The same concern for security informed settlement after Israel was established in 1948. Israelis accepted at face value declarations from the Arab world that it would not accept the presence of an independent Jewish state in their midst and that it was preparing for a much publicized “second round” to destroy Israel. As a consequence, the logic of the “N” of settlement continued to shape the defense of the state’s borders. This can readily be illustrated with reference to the placement of new development towns and of the rural settlements.
The United Nations partition plan for Palestine of November 1947 established a Jewish and an Arab Palestinian state and designated a significant area around Jerusalem and leading toward the sea as an international zone. As the conflict developed both the Arabs and Jews established lines that ignored the creation of an international zone and the final battle lines defined the borders between Israel and Jordan. Similarly, the termination of the conflict brought additional areas of the Galilee as well as the Negev into the new state. Since the war ended with armistice lines rather than peace treaties, that is, with a suspension of active hostilities rather than agreed international borders, it was essential to defend those armistice lines. As occurred earlier, Zionist settlement was based on the idea that people living in communities would establish and defend the borders of the state. This logic determined how and where Israel absorbed a large body of immigrants and how it dispersed them into new communities.
New villages, whether moshav or kibbutz, were established all along the borders and in strategic areas that were largely devoid of Jewish population within the country, notably in the Lachish region between the center of the country and the northern Negev near where were the city of Kiryat Gat was later established. In effect, these rural and urban settlements secured Israel’s border with Jordan and the Egyptian-controlled Gaza Strip. In the absence of such settlements, movement between Jordan and the Gaza Strip would have been unimpeded and the Negev could have been readily cut off from the main body of Israel.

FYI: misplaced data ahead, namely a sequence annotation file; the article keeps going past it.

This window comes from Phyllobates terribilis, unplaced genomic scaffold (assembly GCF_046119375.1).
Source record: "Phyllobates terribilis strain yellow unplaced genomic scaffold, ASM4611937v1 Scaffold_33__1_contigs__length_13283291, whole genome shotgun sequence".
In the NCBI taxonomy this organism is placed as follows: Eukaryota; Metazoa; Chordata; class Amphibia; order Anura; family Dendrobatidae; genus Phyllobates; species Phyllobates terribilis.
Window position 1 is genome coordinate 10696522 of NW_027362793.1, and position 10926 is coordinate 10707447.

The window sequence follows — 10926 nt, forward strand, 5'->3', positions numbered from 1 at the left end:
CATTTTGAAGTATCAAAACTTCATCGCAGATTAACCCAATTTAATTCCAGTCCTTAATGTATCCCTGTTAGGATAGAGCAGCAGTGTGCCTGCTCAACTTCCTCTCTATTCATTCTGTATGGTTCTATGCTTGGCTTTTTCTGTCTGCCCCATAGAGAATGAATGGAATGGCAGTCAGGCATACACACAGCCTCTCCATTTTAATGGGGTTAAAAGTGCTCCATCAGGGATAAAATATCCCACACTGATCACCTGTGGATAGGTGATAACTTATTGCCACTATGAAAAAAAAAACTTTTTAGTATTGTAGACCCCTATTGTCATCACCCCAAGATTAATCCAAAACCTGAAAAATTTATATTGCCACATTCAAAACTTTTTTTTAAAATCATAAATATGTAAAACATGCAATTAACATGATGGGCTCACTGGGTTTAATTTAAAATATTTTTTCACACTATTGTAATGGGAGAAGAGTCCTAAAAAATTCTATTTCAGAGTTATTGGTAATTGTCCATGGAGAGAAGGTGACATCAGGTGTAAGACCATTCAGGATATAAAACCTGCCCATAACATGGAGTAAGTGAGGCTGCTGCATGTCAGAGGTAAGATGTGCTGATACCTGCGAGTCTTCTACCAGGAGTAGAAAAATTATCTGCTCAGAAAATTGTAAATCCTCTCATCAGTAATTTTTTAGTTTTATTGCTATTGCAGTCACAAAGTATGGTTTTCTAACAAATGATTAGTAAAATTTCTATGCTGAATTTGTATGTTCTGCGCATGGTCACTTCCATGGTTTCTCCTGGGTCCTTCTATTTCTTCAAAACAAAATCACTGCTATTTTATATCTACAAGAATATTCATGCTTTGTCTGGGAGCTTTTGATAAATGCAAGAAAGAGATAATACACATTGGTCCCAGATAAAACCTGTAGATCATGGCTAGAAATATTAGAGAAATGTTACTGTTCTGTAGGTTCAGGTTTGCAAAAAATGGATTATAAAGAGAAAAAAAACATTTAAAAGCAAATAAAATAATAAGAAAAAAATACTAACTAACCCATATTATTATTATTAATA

It is important to note that at this point the balance in popularity between moshav and kibbutz changed. As one can readily see in the table below, the kibbutz became the prime instrument of rural settlement in the decade before the creation of the state and still had a measure of popularity in the few years after Independence. After 1953, however, few kibbutzim are established and the overwhelming choice was again the moshav, the form of settlement that blended private property with cooperative features.
Establish Settlements 1943-1967*
(by 5 year periods)
Calculations derive from Alex Bein, Immigration and Settlement in the State of Israel (Hebrew) (Tel-Aviv, 1982), 260-298.
1967 includes only until June when the war broke out.
The kibbutz, based on the ideological commitments of highly motivated and often still single youth, was essential for defensive purposes in a period when there was no state army to define and defend future borders. This form of village proved less popular among family-oriented immigrants from cultures that were not imbued with collectivist and radical ideologies. Whatever form it took, new settlements continued to be planned as villages, whether moshav or kibbutz, and meant to serve national purposes.
Another significant development one can see in the table above is a decline in the number of new agricultural settlements. Few are established after the first decade of Israeli independence. There are many reasons for this. The first may be the unanticipated fact that despite Zionist ideology, most Jewish immigrants to Palestine intended to live in cities. Indeed, there was never more than 20% of the population engaged in agriculture. It is clear that without the commitment of halutzim who built the settlements of the countryside the state could not have been established; however, it is also true that many of Zion’s immigrant pioneers who had been tradesman, artisans or professionals in their home countries expected to do much the same in their new land.